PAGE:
After the battle of the streets, it’s time for the battle of the praetorias. Worn out by months of unsuccessful protests, many Lebanese struggling against the oligarchy that has confiscated their country are turning to the courts for justice.
Instead of protesting under the windows of the governor of the Banque du Liban (BDL), Riad Salamé, the mastermind of the financial engineers who plunged Lebanon into the worst economic crisis in its history, instead of venting their anger on the storefronts of banks, which have frozen their savings, the Lebanese are attempting legal action, at home and abroad.
Several hundred actions have been brought in recent months against Lebanese financial institutions, before magistrates from the Cedar country. Dozens of proceedings have also been opened before French, English and American courts and many other cases are in preparation.
All these steps have been launched by depositors, furious at not being able to access the dollars they have entrusted to their banks, while inflation exceeds 100% and the national currency, the Lebanese pound, has lost 90%. of its value against the greenback. “It’s the scam of the century”, fulminates Brahim Abouzeid, a French-Lebanese lawyer, involved in this battle.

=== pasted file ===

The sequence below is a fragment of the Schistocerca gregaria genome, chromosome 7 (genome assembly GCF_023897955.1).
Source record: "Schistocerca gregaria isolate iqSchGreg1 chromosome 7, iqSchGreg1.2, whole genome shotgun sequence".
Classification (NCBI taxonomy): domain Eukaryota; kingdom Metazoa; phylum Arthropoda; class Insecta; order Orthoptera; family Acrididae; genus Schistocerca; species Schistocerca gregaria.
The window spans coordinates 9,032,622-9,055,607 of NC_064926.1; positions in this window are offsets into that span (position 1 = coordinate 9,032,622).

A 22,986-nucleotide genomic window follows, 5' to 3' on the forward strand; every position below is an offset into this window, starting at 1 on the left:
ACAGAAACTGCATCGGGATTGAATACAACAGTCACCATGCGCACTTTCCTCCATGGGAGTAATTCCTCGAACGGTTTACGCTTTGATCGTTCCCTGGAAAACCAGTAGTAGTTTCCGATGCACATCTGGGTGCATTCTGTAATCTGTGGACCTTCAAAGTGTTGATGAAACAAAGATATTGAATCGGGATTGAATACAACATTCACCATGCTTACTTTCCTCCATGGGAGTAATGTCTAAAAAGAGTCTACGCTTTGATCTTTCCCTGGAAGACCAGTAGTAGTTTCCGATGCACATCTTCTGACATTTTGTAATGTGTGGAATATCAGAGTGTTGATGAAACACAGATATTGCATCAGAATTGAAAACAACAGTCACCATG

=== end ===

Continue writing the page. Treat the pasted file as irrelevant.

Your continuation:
A few cases have caused a lot of ink to flow. In July 2020, a group of activists obtained the seizure of the assets of Riad Salamé in the Mount Lebanon region, an essentially symbolic measure, pending a judgment on the merits. A Jordanian businessman, Talal Abou Ghazalé, who has 40 million dollars (34 million euros) blocked at the SGBL bank, also obtained the seizure of assets of this establishment and its leaders, in order to guarantee his claim. A protective decision that SGBL challenged before the execution judge in Beirut.
Behind these high profile cases are hundreds of anonymous people who, because they do not manage to recover a few tens or hundreds of thousands of dollars, take their bank to court. Like Rebecca, a 23-year-old Beirut, who has been waiting for six months to be able to withdraw $ 25,000 from her account to finance a master’s degree in law in the United States. “It is out of the question that bankers continue to lead the good life while the population suffers”, protests lawyer Fouad Debs, co-founder of the Union of Lebanese depositors, which has launched some three hundred procedures.
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